India will need to add more than 1,610 planes worth $224 billion over the next 20 years as demand grows, Airbus SAS estimated. The European planemaker’s global market forecast for 2015-34 says this will include 1,230 new single-aisle aircraft apart from A380 wide body planes and freighter aircraft. According to Joost van der Heijden, vice-president marketing Asia and North America at Airbus, much of this demand will be for single-aisle planes such as Airbus A320neos.
By 2035, the number of Indian cities with over one million monthly air passengers will more than triple from the current four. India’s population is set to surpass China’s by 2025, and according to Oxford Economics, the number of Indian middle class will top 600 million people, more than double that of the US, Heijden said. By 2034, Indian passengers on average will each make four times as many flights as they do today, he said. India has a mere 378 planes flying today.
The latest forecast for India is 300 planes more than last year. Today some 56% of India’s in service fleet are Airbus aircraft operated by most leading Indian carriers. This includes India’s first fuel-efficient Airbus A320neo, the first to be delivered in the Asia region. Rival plane maker Boeing Co. of the US had estimated India would require 1,740 planes by 2034 with a market value of $240 billion.
With 81 million trips, India’s domestic aviation market grew at over 20.3% in 2015—the highest growth rate recorded in the world. India is well on its way to become the third largest aviation market by 2020 says the FICCI-KPMG India Aviation Report 2016, released on Thursday at the prestigious civil aviation exposition in Hyderabad. The report suggests that aspects such as increasing disposable incomes, fall in prices of Aviation Turbine Fuel, increase in tourism, visa reforms, etc. have placed India in a unique position. This is bringing the country closer to achieving its vision of becoming the largest aviation market by 2030.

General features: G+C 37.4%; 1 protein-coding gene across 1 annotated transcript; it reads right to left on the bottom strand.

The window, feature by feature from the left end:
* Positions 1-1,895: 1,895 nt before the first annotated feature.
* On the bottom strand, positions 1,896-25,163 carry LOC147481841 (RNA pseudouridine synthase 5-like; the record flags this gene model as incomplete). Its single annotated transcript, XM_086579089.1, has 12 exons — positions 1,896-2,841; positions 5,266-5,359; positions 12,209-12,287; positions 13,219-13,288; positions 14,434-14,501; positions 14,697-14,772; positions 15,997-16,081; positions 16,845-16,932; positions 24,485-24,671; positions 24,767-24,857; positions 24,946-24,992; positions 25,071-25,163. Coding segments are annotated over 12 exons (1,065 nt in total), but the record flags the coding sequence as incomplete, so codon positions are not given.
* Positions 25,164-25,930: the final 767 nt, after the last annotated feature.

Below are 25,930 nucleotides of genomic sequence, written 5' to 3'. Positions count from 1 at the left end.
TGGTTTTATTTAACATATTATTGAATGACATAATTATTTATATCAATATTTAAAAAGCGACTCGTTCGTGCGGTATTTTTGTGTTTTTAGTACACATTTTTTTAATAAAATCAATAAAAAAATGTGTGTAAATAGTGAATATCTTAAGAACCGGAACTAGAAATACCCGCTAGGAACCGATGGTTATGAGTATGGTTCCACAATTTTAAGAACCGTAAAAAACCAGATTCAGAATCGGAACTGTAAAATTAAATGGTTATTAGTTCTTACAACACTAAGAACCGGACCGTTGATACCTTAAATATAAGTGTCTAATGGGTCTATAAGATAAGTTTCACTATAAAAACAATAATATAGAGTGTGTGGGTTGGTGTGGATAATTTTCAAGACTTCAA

The civil aviation sector is hugely susceptible to oil price volatility, economic cycles, natural disasters, epidemics and political upheavals. According to the report, the Indian civil aviation industry has exhibited tremendous resilience to the global slowdown and ranks ninth in the global civil aviation market. This is attributed largely to the growing economy, increased competition among airlines, especially among low-cost carriers, modern airports, greater use of technology, foreign direct investment (FDI) and increased emphasis on regional connectivity.
Asked about the confidence in increasing the forecast, Srinivasan Dwarakanath, chief executive officer of Airbus India, said Airbus is looking at a growth trajectory of where India’s 300 million middle class population taking at least one flight a year. Dwarakanath said the current numbers of passengers flying is just 100 million. According to Airbus, in 2014, Indian population takes on average one trip every 14 years.